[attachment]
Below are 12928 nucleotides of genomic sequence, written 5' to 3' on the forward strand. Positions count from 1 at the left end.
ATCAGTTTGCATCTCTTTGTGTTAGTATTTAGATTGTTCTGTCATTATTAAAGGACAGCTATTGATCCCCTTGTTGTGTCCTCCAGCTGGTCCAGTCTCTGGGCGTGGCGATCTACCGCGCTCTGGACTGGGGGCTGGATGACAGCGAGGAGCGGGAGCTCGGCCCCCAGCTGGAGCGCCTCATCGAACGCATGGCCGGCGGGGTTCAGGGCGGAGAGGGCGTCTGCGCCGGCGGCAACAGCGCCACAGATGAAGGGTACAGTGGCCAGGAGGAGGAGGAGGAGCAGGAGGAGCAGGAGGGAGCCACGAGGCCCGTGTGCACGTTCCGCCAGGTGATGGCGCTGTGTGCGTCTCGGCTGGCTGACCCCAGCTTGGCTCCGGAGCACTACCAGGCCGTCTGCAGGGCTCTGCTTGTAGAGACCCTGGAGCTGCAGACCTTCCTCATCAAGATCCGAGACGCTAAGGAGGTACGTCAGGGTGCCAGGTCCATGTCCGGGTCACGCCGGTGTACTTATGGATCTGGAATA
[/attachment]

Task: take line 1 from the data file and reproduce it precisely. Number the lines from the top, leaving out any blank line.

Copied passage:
Below are 12928 nucleotides of genomic sequence, written 5' to 3' on the forward strand. Positions count from 1 at the left end.